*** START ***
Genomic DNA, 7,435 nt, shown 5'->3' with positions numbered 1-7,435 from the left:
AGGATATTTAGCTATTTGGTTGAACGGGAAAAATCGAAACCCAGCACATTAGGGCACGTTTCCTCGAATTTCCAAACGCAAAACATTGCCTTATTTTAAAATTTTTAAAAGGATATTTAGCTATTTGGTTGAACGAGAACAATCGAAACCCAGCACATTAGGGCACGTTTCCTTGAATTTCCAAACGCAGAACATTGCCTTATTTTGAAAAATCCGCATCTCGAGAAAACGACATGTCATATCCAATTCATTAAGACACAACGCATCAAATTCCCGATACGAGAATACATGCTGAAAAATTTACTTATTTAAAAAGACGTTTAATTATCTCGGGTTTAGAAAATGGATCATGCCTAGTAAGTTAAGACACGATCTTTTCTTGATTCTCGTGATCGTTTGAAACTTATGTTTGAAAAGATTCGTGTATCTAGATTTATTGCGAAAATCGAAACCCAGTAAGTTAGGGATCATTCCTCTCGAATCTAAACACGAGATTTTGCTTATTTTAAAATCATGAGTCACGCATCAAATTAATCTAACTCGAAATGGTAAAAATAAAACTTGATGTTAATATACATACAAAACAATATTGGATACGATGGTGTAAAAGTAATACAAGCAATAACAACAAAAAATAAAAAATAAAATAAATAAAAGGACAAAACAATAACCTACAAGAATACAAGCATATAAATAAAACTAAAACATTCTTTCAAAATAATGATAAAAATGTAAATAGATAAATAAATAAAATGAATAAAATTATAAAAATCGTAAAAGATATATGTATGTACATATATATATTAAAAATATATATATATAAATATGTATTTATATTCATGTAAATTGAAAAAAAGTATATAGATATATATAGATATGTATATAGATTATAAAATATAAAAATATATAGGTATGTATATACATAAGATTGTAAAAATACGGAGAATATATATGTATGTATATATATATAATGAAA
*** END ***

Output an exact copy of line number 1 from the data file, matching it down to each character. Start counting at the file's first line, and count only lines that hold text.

Genomic DNA, 7,435 nt, shown 5'->3' with positions numbered 1-7,435 from the left: